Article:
A Stitch in Time: Lean Retailing and the Transformation of Manufacturing--Lessons from the Apparel…

Hardcover | June 1, 1999

byFrederick H. Abernathy, John T. Dunlop, Janice H. Hammond

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The apparel and textile industries have always been at the mercy of rapidly changing styles and fickle customers who want the latest designs while they are still in fashion. The result for these businesses, often forced to forecast sales and order from suppliers with scant information aboutvolatile demand, is a history of stock shortages, high inventories, and costly markdowns. But, as the authors explain in A Stitch in Time, technological advances in the 1980s paved the way for a new concept in retailing--lean retailing. Pioneered by companies like WAL-MART, lean retailing has reshaped the way that products are ordered, virtually eliminating delays from distribution center to sales rack by drawing on sales data captured electronically at the checkout counter. Armed with up-to-the-minute data about colors, sizes,styles, and geographic sales, apparel and textile companies now must be able to respond rapidly to real-time orders efficiently based on new approaches to distributing merchandise, forecasting, planning, organizing production, and managing supplier relations. A Stitch in Time shows that even in theface of burgeoning product proliferation, companies that successfully adapt to the world of lean retailing can reduce inventory risk, reduce costs, and increase profitability while improving their responsiveness to the ever-changing tastes of customers. Based on the success of these practices inthe apparel industry, lean retailing practices are propagating through a growing number of consumer product industries. A richly detailed and resonant account, A Stitch in Time brilliantly captures both the history and future of the retail-apparel-textile channel and offers bold insights on the changes and challenges facing retailers and manufacturers in all segments of our rapidly changing economy.

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From the Publisher

The apparel and textile industries have always been at the mercy of rapidly changing styles and fickle customers who want the latest designs while they are still in fashion. The result for these businesses, often forced to forecast sales and order from suppliers with scant information aboutvolatile demand, is a history of stock shorta...

Frederick H. Abernathy joined John T. Dunlop in a 1979 study of the Tailored Clothing Industry which led to the establishment of the Textile and Clothing Technology Corporation ([TC]2). His continued involvement with the apparel industry led the Alfred P. Sloan Foundation to support the research resulting in this book. He is Abbott an...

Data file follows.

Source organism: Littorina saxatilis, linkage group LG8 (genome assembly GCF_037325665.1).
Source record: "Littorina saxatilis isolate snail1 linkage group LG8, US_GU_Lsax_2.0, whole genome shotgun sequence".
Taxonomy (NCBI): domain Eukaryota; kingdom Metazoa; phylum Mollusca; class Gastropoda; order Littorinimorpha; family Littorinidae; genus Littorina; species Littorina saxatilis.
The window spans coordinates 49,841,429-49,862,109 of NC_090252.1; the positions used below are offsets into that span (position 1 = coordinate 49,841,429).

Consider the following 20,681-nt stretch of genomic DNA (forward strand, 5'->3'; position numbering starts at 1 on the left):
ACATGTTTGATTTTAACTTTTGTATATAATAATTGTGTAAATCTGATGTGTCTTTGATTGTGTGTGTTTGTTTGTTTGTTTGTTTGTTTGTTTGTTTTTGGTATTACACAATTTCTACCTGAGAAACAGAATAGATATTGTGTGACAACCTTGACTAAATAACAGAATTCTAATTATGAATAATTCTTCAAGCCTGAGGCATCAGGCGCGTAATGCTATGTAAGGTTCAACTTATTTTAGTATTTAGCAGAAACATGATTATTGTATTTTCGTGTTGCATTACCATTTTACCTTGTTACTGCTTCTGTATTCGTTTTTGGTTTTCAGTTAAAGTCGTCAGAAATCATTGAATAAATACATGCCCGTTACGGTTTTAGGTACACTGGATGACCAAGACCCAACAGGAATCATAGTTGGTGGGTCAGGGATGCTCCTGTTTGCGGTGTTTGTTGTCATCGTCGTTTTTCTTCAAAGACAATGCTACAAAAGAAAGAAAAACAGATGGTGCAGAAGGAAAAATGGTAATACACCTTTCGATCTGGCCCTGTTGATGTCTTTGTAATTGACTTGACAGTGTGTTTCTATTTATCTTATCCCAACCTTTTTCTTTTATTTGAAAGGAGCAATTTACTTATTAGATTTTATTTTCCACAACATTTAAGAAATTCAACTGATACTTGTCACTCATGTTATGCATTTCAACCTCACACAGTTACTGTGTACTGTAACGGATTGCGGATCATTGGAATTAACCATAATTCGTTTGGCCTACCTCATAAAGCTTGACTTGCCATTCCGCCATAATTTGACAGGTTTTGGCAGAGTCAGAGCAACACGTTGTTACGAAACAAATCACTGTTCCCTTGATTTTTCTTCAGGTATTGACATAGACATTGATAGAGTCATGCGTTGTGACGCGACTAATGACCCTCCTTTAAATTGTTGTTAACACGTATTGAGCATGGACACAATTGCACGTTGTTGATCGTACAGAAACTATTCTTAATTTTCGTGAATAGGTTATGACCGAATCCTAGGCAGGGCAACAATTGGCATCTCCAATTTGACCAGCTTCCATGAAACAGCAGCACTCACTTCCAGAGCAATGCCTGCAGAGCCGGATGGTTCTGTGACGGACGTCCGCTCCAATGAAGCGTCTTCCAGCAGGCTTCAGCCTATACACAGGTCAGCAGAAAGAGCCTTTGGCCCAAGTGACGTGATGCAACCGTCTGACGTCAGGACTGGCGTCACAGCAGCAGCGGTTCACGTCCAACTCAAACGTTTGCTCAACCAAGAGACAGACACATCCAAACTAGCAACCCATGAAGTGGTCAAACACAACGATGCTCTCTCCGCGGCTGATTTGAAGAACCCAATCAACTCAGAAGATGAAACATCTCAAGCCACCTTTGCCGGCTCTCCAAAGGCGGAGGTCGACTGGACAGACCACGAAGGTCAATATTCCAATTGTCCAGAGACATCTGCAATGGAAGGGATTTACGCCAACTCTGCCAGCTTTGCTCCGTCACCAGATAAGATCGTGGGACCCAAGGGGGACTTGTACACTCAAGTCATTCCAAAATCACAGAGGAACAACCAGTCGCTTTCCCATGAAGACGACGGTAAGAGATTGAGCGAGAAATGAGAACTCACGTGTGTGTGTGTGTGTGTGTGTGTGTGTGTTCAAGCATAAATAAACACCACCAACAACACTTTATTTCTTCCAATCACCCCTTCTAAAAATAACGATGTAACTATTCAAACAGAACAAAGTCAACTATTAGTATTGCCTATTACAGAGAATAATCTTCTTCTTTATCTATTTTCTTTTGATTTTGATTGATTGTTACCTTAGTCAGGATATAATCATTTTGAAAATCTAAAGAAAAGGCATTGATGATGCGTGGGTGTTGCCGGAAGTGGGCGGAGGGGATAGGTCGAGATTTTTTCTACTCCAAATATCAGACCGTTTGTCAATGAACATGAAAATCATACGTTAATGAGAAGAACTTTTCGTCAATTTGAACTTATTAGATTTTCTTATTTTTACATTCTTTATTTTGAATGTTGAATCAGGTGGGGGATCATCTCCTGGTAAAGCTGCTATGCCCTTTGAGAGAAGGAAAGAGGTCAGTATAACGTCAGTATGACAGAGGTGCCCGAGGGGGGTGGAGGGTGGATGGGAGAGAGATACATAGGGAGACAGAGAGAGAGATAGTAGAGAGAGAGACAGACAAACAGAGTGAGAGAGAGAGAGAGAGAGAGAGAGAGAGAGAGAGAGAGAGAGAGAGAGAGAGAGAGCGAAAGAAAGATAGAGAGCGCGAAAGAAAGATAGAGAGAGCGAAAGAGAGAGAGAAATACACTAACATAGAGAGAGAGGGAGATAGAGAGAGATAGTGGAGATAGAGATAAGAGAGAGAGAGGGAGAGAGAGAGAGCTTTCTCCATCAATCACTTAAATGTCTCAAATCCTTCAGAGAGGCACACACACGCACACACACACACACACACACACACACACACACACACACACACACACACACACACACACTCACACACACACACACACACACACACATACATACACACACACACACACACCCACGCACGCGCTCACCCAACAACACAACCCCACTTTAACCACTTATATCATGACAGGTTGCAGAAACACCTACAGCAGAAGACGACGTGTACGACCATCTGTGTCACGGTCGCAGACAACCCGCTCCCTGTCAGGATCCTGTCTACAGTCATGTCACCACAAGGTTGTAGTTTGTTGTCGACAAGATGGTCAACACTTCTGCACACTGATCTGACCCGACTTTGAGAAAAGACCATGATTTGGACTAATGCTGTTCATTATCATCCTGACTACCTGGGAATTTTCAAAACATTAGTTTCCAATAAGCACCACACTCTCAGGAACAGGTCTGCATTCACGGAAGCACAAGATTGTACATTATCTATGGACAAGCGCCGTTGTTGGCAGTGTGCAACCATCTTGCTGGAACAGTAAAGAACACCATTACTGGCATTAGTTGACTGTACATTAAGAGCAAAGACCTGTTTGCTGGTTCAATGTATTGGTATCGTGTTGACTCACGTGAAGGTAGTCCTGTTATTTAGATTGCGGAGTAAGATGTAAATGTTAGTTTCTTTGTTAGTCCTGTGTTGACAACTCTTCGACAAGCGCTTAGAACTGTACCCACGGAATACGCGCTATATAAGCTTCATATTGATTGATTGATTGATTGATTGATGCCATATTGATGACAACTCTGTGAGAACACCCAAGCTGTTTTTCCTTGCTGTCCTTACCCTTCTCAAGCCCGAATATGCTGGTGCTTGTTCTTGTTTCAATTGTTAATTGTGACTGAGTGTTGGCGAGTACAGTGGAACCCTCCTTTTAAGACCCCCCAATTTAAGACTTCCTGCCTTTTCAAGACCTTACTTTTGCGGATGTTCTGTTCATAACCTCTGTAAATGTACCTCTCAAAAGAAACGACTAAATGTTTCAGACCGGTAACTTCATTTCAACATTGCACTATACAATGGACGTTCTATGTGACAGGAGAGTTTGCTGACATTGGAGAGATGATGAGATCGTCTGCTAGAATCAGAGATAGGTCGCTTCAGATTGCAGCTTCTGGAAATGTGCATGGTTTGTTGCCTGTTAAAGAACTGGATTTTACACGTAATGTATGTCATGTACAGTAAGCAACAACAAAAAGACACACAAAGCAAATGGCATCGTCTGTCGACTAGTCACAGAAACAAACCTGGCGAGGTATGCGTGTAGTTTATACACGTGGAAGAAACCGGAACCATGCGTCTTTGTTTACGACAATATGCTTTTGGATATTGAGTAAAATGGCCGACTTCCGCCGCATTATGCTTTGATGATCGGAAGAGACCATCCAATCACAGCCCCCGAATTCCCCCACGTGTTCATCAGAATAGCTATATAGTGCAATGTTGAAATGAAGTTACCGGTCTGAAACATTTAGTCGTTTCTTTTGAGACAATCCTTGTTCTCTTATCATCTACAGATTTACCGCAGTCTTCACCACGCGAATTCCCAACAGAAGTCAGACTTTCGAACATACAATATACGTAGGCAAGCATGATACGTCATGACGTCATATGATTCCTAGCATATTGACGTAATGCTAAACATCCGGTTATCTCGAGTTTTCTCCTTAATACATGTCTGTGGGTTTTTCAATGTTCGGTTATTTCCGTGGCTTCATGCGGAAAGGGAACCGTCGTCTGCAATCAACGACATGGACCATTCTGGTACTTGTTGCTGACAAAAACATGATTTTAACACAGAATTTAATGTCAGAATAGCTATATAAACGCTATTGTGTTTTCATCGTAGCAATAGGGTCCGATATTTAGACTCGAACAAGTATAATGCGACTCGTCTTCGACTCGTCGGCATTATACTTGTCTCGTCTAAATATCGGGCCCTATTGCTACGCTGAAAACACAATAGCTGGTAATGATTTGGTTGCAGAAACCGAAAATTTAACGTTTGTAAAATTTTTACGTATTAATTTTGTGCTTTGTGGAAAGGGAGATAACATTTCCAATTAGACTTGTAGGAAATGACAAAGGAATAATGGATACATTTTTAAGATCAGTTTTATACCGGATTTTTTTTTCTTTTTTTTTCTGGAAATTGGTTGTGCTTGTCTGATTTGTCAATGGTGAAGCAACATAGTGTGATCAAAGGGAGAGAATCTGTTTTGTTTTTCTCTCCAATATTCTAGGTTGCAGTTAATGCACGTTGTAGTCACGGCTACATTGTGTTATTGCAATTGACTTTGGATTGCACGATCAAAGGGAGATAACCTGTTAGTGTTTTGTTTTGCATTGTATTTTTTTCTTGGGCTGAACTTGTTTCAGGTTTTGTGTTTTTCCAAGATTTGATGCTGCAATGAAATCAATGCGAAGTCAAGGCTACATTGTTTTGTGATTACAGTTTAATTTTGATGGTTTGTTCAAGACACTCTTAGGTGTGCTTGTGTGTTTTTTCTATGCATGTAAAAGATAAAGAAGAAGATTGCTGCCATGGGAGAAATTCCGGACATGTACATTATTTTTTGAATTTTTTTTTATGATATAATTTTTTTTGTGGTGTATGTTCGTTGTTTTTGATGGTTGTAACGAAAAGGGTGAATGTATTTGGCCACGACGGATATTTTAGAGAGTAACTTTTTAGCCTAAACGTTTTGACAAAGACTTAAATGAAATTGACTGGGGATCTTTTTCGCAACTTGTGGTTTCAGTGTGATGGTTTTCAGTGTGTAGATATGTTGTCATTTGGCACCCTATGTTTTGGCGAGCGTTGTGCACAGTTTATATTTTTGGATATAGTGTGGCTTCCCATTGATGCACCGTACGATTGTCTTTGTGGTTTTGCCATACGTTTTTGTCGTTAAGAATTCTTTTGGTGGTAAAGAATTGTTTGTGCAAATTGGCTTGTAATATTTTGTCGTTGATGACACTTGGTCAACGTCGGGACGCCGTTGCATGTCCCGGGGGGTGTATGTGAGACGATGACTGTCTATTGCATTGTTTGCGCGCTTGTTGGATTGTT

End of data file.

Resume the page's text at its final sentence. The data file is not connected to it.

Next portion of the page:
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Format:HardcoverDimensions:384 pages, 6.1 × 9.21 × 1.3 inPublished:June 1, 1999Publisher:Oxford University Press

The following ISBNs are associated with this title:

ISBN - 10:0195126157

ISBN - 13:9780195126150

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Table of Contents

Preface1. The New Competitive Advantage in Apparel2. The Past as Prologue: Historical Background on the U.S. Retail, Apparel, and Textile Industries3. The Retail Revolution: Traditional Versus Lean Retailing4. The Building Blocks of Lean Retailing5. The Impact of Lean Retailing6. Inventory Management for the Retailer: Demand Forecasting and Stocking Decisions7. Inventory Management for the Manufacturer: Production Planning and Optimal Sourcing Decisions8. Apparel Operations: Getting Ready to Sew9. Apparel Operations: Assembly and the Sewing Room10. Human Resources in Apparel11. Textile Operations: Spinning, Weaving, and Finishing Cloth12. The Economic Viability of Textiles: A Tale of Multiple Channels13. The Global Marketplace14. Suppliers in a Lean World: Firm and Industry Performance in an Integrated Channel15. Information-Integrated Channels: Public Policy Implications and Future DirectionsAppendix A: List of AcronymsAppendix B; The HCTAR SurveyAppendix C: Data SourcesAppendix D: Companies Visited or Interviewed by HCTARNotesSubject IndexName IndexBusiness Index

Editorial Reviews

"An excellent, comprehensive exposition of the transformation that is taking place in the apparel business--from design through the sale of the end product to the ultimate consumer. It chronicles not only the business implications of the transformation but also its impact on the economy andlabor markets nationally and internationally. It is essential readign for insights into future related developments in the apparel industry, and comparable changes in other sectors of business."--Walter Salmon, Harvard Business School